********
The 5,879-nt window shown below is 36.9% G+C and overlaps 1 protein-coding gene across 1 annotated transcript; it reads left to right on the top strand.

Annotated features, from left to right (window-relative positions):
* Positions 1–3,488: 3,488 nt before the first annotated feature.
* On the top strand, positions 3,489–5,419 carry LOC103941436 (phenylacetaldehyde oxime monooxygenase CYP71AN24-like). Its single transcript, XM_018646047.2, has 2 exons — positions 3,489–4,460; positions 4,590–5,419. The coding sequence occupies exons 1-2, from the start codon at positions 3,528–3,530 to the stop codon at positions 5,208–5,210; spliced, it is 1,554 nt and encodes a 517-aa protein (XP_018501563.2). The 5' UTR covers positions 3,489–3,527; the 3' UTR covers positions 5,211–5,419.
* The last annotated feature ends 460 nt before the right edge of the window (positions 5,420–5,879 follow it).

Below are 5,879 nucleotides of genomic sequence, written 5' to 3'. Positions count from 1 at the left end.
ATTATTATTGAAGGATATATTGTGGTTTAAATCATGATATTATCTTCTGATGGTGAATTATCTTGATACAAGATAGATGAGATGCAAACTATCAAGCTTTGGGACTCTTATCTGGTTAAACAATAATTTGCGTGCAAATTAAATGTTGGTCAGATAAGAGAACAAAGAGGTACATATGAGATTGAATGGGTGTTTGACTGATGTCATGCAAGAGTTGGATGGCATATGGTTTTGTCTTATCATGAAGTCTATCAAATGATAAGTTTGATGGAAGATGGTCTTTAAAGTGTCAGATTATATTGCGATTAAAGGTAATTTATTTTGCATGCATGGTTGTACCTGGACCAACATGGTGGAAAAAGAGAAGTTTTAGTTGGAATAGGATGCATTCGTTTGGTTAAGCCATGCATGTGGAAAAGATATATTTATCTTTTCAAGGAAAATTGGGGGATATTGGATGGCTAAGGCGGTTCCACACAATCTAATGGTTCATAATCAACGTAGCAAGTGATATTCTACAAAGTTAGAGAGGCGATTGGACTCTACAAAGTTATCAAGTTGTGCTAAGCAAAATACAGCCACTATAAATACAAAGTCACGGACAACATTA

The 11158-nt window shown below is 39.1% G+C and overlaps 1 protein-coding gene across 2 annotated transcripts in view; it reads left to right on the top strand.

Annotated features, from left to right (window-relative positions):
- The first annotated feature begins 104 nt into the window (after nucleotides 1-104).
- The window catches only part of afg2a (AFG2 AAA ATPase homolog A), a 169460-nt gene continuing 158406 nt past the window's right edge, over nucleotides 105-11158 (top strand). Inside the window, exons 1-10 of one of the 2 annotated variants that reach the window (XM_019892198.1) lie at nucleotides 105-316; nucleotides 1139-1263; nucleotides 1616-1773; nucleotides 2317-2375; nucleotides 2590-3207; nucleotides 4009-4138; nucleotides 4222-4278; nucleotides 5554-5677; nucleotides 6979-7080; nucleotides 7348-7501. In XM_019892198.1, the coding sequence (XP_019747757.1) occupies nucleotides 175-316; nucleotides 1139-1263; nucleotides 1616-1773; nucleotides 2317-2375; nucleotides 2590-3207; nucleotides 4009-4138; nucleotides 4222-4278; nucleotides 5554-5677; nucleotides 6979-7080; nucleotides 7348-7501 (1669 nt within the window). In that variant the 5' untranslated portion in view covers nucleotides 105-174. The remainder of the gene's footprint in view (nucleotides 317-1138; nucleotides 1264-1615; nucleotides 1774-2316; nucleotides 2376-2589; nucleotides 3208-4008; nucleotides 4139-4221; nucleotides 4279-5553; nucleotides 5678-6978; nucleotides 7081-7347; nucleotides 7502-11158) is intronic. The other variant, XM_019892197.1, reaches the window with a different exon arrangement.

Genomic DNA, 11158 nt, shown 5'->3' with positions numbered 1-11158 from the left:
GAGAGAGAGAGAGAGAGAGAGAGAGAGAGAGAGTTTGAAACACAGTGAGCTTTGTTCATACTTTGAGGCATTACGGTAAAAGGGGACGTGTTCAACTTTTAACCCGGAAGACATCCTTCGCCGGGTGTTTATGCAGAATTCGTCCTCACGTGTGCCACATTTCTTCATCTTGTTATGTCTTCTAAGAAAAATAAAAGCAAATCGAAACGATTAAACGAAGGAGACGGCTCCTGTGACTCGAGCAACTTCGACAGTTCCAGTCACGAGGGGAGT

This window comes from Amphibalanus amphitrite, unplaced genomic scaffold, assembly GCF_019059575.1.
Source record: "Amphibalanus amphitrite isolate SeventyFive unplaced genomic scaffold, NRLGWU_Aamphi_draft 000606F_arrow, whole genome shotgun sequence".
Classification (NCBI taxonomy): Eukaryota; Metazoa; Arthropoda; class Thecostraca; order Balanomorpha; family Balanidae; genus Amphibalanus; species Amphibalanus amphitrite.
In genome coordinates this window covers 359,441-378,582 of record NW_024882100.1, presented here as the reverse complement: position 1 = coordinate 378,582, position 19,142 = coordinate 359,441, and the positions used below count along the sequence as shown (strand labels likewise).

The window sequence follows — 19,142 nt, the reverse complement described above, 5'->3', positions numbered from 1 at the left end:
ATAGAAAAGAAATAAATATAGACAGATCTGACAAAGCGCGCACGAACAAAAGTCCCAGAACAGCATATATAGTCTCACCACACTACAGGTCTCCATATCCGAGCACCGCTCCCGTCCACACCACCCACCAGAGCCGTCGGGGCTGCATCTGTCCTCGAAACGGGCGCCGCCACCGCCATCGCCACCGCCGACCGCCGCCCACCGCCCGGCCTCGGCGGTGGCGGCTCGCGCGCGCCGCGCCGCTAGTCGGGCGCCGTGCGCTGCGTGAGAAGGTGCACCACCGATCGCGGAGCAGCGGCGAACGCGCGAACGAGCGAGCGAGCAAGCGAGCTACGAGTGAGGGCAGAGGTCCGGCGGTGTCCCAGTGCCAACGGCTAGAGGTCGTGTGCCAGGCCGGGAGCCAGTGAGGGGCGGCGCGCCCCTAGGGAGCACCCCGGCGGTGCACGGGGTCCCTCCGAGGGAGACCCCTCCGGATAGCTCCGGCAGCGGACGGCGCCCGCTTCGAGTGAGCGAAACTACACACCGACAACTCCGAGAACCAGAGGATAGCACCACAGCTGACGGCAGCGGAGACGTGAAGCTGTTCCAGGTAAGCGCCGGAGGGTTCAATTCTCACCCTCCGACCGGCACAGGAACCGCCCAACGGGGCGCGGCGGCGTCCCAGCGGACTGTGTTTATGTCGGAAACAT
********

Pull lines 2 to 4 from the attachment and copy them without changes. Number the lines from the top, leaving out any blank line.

Annotated features, from left to right (window-relative positions):
* Positions 1–3,488: 3,488 nt before the first annotated feature.
* On the top strand, positions 3,489–5,419 carry LOC103941436 (phenylacetaldehyde oxime monooxygenase CYP71AN24-like). Its single transcript, XM_018646047.2, has 2 exons — positions 3,489–4,460; positions 4,590–5,419. The coding sequence occupies exons 1-2, from the start codon at positions 3,528–3,530 to the stop codon at positions 5,208–5,210; spliced, it is 1,554 nt and encodes a 517-aa protein (XP_018501563.2). The 5' UTR covers positions 3,489–3,527; the 3' UTR covers positions 5,211–5,419.